Processing OpenStack GPG keys in Thunderbird

If you were part of the OpenStack keysigning party from the summit, you are currently probably getting a bunch of emails sent by caff. This is an easy way to let a key signer send you your signed key.

These are really easy to process if you are using Thunderbird + Enigmail as your signed/encrypted mail platform. Just open up the mail attachments, right click, and import key:

screenshot_161

Once you've done this you'll have included the signature in your local database. Then from the command line you can:

And then you are done.

Happy GPGing!

OpenStack Summit Preview: Elastic Recheck

With OpenStack summit only a few days away, I've been preparing materials for my Elastic Recheck talk. Elastic Recheck is a system that we built over the last 7 months to help us data mine failures in test results in the OpenStack test system to find patterns.

The Problem

OpenStack is a complicated system, with lots of components working in an asynchronous way. This means that small timing changes can often expose some interesting issues. This is especially true in an environment like the upstream gate where we are running tests in parallel.

A good example of this is a currently open bug. If you run a security group list against all tenants at the same time someone is deleting a security group, the listing returns a 404. This is because of a nesting behavior in the list, which includes running a db get over all the items in the list to get additional details. There is an exposure window there where a security group is in the list, it's deleted by another user, then we go back to get it, and it fails. That failure currently propagates a set of exceptions which become a 404 to the end user. Which is totally unexpected.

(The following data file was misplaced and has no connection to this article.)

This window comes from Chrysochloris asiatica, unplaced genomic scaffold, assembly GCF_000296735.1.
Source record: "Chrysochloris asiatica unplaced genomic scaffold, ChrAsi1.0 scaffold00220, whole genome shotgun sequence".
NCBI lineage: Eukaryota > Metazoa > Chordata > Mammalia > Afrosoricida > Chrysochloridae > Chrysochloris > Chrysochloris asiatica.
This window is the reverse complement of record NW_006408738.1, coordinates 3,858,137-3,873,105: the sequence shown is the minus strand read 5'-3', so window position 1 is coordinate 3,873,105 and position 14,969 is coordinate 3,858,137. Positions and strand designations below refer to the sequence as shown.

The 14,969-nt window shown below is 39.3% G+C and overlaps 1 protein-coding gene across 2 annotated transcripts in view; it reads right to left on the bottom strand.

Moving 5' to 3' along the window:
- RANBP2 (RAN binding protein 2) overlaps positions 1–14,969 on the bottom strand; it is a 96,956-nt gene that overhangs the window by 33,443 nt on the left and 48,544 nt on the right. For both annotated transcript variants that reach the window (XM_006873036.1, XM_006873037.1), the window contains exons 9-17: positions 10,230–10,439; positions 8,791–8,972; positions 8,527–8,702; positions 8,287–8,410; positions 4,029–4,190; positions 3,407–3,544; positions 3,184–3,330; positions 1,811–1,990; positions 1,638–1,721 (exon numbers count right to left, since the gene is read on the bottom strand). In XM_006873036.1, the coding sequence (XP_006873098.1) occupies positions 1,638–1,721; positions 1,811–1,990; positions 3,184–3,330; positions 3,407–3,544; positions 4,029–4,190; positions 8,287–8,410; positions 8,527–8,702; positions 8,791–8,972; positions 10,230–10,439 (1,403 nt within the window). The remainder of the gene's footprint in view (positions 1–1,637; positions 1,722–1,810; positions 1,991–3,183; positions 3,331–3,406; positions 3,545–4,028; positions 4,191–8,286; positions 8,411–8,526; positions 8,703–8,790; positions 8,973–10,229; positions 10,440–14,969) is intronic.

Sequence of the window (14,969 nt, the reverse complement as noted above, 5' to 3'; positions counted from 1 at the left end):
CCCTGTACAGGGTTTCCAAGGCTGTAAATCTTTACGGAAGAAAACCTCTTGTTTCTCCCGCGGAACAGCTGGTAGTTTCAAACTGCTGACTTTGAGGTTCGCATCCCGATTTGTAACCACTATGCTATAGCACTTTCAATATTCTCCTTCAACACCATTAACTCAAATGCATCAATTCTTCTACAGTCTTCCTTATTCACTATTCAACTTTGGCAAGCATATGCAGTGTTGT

That window seems really small, right? Like it never could actually happen. Well, in the gate, even with only 2 - 4 API calls happening at a time, we see this 7 times a day:

Security Group Listing

The Solution

Starting during the Havana RC phase, we started turning this into a search problem. Using logstash and elastic search on the back end, we find fingerprints for known bugs. These fingerprints are queries that will give us back only test runs which seem to have failed on this particular bug.

The system includes real time reporting to Gerrit and IRC when we detect that a job failed with a known issue, and bulk reporting every 30 minutes to let us understand trends and classification rates.

Elastic Recheck Flow

Overall this has been a huge boon towards really identifying some of the key issues we expose during normal testing. What's also been really interesting is having a system like this impacts the way that people write core project code, so that errors are more uniquely discoverable. Which is a win not only for our detection, but for debugging OpenStack in a production environment.

Learning More

If you are going to be in Atlanta, and would like to know more, you'll have lots of opportunities.

My summit talk, which is going to be overview intended for people that want to learn more about the project and technique.

Elastic Recheck - Tools for Finding Race Conditions in OpenStack
Date: Thursday, May 15th
Time: 2:20pm
Room: B206
Track: Related Open Source Projects

We'll also be doing a design summit session for people that are interested in contributing to the project, and helping us set priorities for the next cycle. Wed, 9:50am in the Infrastructure Track.

Also, feel free to find me anywhere to chat about Elastic Recheck. I'm always happy to talk about it, especially if you are interested in getting involved in the effort.

I believe the summit talk will be recorded, and I'll post links to the video once it's online for people that can't make it to Atlanta.